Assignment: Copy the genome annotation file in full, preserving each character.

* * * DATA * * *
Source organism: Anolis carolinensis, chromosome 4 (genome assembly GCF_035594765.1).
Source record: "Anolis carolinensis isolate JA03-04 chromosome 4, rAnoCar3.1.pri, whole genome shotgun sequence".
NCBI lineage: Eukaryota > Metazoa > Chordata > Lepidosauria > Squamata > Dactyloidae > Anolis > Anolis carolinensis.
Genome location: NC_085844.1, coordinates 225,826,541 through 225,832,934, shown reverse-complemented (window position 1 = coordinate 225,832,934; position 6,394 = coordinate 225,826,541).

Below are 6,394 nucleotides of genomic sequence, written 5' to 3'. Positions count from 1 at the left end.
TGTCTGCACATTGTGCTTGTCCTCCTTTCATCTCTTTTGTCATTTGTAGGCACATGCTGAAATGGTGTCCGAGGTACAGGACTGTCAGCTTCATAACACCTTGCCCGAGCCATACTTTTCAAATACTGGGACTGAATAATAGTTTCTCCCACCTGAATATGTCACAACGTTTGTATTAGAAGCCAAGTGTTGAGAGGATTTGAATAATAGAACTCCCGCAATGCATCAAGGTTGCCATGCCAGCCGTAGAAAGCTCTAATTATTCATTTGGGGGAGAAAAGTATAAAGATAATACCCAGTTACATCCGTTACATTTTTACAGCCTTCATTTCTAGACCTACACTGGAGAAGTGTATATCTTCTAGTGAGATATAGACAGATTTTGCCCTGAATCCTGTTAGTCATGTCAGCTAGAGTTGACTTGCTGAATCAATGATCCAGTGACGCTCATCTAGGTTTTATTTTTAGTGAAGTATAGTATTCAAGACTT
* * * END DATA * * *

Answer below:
Source organism: Anolis carolinensis, chromosome 4 (genome assembly GCF_035594765.1).
Source record: "Anolis carolinensis isolate JA03-04 chromosome 4, rAnoCar3.1.pri, whole genome shotgun sequence".
NCBI lineage: Eukaryota > Metazoa > Chordata > Lepidosauria > Squamata > Dactyloidae > Anolis > Anolis carolinensis.
Genome location: NC_085844.1, coordinates 225,826,541 through 225,832,934, shown reverse-complemented (window position 1 = coordinate 225,832,934; position 6,394 = coordinate 225,826,541).

Below are 6,394 nucleotides of genomic sequence, written 5' to 3'. Positions count from 1 at the left end.
TGTCTGCACATTGTGCTTGTCCTCCTTTCATCTCTTTTGTCATTTGTAGGCACATGCTGAAATGGTGTCCGAGGTACAGGACTGTCAGCTTCATAACACCTTGCCCGAGCCATACTTTTCAAATACTGGGACTGAATAATAGTTTCTCCCACCTGAATATGTCACAACGTTTGTATTAGAAGCCAAGTGTTGAGAGGATTTGAATAATAGAACTCCCGCAATGCATCAAGGTTGCCATGCCAGCCGTAGAAAGCTCTAATTATTCATTTGGGGGAGAAAAGTATAAAGATAATACCCAGTTACATCCGTTACATTTTTACAGCCTTCATTTCTAGACCTACACTGGAGAAGTGTATATCTTCTAGTGAGATATAGACAGATTTTGCCCTGAATCCTGTTAGTCATGTCAGCTAGAGTTGACTTGCTGAATCAATGATCCAGTGACGCTCATCTAGGTTTTATTTTTAGTGAAGTATAGTATTCAAGACTT